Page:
A woman in Kerala succumbed to the injuries because of a dog bite and could not be cured despite undergoing treatment. The Supreme Court has directed the Kerala government to pay Rs. 40,000 to her husband, Jose Sabastin.
Noting that unless an ex-gratia amount was paid, the victim's family was not in a position to sustain itself, the bench of Justice Dipak Misra and Justice Shiva Kirti Singh said, "We think it apt to direct Kerala to pay a sum of Rs. 40,000 to the applicant (Sabastin) within four weeks."
‘The Supreme Court has directed the Kerala government to pay Rs. 40,000 to Jose Sabastin whose wife died after being bitten by a dog and could not be cured despite undergoing treatment.’
AdvertisementThe court was told that Sabastin, who has two children, was working as a bus driver and his wife was working in the Mahatma Gandhi National Rural Employment Guarantee Scheme (MNREGS).
However, the court made it clear that it would not henceforth entertain any application for payment of compensation to victims of dog bites as it has constituted a three-member fact-finding committee to look into such complaints.
"Any person intending to avail this kind of remedy has to move the committee and not directly come to this court or move the high court," the court said in its order.
Counsel V.K. Biju, appearing for Sabastin, said that the applicant's wife succumbed to the injuries because of the dog bite and could not be cured despite undergoing treatment. Biju told the court that because of inadequate action by the state, the number of victims has risen in Kerala and also led to a 'catastrophe', for the deaths ruined the families.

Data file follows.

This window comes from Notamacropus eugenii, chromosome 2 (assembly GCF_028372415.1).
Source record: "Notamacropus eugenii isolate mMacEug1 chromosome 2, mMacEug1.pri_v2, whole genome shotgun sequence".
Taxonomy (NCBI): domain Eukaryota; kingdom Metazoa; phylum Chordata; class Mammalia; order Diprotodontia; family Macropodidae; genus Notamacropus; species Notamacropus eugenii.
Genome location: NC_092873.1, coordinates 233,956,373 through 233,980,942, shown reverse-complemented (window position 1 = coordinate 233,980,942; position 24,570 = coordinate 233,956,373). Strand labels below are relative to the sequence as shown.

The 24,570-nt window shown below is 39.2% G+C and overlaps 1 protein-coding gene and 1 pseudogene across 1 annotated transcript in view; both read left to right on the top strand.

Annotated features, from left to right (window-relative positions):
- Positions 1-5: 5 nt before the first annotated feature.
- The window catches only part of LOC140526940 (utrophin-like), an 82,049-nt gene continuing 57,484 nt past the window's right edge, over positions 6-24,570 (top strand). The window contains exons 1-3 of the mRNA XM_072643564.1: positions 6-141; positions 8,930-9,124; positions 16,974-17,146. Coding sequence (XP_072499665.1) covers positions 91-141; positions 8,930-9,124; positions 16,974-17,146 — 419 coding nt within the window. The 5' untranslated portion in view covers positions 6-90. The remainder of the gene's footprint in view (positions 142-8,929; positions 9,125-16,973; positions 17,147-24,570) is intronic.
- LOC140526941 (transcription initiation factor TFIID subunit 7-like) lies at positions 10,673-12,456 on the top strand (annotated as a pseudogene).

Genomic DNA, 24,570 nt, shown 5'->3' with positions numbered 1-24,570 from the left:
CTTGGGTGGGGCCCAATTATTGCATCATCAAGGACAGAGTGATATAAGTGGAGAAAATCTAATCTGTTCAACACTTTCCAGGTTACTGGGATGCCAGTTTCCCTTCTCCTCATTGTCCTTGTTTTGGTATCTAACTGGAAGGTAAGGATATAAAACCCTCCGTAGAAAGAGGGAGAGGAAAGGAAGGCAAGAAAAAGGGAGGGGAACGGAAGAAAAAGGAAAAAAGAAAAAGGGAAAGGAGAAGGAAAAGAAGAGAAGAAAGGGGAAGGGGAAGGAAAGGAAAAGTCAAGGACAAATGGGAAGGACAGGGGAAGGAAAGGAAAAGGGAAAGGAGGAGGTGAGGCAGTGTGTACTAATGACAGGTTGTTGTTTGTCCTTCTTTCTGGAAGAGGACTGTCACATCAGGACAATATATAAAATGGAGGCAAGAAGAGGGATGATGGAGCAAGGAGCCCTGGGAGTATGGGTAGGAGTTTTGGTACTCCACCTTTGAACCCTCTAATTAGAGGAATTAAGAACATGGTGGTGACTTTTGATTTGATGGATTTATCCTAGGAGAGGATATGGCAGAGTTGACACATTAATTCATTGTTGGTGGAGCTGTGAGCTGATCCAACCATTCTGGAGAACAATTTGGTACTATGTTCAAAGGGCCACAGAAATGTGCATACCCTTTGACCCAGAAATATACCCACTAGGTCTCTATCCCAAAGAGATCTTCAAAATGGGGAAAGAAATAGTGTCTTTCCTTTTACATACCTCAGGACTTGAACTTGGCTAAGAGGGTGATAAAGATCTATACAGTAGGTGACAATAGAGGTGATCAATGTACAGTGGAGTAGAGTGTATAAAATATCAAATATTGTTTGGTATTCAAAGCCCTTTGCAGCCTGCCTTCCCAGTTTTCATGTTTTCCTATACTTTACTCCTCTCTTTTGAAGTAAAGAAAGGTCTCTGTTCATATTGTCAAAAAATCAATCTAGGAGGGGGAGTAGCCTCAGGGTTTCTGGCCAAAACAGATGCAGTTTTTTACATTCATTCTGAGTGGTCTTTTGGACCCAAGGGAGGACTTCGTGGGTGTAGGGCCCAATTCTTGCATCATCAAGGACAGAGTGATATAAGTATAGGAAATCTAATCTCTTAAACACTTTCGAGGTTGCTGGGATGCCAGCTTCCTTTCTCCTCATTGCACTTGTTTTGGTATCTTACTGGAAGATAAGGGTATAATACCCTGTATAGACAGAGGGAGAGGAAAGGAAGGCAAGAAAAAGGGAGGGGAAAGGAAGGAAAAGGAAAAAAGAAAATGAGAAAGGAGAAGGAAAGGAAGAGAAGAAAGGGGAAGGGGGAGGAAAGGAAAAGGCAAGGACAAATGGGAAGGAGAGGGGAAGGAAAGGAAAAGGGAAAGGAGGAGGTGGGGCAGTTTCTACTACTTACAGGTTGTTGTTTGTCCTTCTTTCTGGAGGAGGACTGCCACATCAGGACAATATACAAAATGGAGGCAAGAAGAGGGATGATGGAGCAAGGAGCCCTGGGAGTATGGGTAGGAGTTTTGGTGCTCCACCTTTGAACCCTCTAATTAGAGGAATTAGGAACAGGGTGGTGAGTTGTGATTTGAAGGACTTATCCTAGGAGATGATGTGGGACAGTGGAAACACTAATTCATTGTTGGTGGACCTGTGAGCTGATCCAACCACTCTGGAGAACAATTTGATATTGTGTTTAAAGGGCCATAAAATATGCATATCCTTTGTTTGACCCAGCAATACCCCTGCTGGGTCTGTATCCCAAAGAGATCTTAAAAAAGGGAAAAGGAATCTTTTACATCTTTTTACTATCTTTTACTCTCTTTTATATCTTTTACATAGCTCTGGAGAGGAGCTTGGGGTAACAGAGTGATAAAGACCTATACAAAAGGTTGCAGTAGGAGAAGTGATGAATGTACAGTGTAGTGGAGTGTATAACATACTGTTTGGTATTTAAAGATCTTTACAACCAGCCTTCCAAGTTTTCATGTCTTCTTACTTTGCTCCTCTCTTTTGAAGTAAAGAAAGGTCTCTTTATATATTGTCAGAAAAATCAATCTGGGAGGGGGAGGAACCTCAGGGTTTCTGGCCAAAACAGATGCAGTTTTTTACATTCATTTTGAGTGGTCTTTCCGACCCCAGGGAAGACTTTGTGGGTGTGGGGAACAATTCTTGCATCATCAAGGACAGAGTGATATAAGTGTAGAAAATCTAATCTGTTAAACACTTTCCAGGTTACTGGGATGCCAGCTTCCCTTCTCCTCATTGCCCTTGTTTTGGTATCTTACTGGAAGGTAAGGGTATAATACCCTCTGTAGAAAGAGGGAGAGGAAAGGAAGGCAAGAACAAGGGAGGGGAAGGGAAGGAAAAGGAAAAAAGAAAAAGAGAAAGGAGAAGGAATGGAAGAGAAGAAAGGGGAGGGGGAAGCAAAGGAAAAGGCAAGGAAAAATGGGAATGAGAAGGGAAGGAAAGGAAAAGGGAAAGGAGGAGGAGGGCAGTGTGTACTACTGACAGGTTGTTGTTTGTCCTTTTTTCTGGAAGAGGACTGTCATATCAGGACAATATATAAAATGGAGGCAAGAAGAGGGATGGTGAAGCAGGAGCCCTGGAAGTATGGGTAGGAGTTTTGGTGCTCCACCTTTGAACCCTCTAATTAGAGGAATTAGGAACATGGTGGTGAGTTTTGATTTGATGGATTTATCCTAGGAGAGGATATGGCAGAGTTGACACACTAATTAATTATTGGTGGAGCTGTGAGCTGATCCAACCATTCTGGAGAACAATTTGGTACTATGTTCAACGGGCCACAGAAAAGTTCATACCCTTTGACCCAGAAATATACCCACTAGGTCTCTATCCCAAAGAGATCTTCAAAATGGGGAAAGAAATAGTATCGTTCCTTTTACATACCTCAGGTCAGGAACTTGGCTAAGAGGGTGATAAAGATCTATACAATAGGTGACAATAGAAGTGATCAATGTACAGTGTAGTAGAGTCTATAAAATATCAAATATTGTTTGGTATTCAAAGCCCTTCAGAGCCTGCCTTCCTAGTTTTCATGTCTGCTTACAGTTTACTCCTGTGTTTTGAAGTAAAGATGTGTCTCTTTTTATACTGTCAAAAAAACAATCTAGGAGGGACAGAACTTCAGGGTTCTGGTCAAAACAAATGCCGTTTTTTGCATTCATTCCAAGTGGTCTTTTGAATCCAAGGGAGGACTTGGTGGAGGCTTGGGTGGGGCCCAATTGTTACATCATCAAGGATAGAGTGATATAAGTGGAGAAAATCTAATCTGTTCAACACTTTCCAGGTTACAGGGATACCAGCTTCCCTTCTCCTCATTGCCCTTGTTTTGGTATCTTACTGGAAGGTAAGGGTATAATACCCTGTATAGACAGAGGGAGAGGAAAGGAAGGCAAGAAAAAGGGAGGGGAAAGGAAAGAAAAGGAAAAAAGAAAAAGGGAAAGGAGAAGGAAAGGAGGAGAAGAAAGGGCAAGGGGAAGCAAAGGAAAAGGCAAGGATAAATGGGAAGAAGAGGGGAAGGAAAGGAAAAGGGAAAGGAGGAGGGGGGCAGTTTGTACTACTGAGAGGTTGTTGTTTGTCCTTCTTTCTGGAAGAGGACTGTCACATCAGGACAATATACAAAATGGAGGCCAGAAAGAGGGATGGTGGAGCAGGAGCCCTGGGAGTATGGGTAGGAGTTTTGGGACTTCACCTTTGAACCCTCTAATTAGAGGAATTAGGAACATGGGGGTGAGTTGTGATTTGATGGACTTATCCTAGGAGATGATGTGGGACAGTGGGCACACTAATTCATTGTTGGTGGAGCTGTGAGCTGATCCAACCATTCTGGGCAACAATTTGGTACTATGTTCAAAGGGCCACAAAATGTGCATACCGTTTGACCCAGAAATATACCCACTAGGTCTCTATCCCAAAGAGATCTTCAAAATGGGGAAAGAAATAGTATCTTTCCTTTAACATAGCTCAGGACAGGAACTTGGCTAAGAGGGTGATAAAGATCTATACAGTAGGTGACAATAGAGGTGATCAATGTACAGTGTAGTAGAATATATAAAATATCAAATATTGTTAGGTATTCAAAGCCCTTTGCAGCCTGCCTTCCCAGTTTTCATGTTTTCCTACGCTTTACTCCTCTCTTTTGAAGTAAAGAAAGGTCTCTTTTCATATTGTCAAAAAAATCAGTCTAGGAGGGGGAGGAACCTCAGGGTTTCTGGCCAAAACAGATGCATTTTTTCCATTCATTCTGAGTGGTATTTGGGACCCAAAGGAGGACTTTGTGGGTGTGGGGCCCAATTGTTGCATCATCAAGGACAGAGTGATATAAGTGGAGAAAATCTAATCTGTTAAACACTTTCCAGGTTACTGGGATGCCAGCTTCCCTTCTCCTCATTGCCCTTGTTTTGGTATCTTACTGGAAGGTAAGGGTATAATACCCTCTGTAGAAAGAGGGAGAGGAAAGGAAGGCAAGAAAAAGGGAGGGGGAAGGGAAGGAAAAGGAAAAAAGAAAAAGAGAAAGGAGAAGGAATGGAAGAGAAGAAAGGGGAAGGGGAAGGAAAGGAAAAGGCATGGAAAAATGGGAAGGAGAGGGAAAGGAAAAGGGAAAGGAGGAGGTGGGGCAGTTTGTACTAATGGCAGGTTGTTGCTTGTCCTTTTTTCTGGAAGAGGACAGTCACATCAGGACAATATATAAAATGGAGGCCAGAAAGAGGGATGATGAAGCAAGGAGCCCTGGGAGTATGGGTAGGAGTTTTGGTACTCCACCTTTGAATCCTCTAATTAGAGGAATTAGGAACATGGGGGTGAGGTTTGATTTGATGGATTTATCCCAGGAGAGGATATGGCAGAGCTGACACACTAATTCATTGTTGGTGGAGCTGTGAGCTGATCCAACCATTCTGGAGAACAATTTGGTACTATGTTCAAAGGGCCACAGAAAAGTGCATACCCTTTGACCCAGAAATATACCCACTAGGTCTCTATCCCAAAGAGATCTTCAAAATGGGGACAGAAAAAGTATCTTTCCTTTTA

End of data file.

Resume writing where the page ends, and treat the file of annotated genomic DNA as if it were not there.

Addressing the issue of menace caused by dogs and remedies for the victims, the court set up a three-member fact finding committee comprising a former judge of the Kerala High Court, Justice Siri Jaga, the law secretary, law department and director of health services of Kerala.
"The committee," the court said, "shall entertain the complaints with regard to the injuries sustained by people in dog bites, the nature and gravity of the injury, availability of medicines and the treatment administered to them, the failure of treatment and its cure and in case of unfortunate death, the particulars of the deceased and the reasons behind the same".
"The committee," the court said, "shall also identify the centers/hospitals where the anti-rabies vaccines are available free of charge".
The court said that on the basis of the facts recorded by the committee in each case, it would be in a position to think of granting compensation or making certain arrangements.
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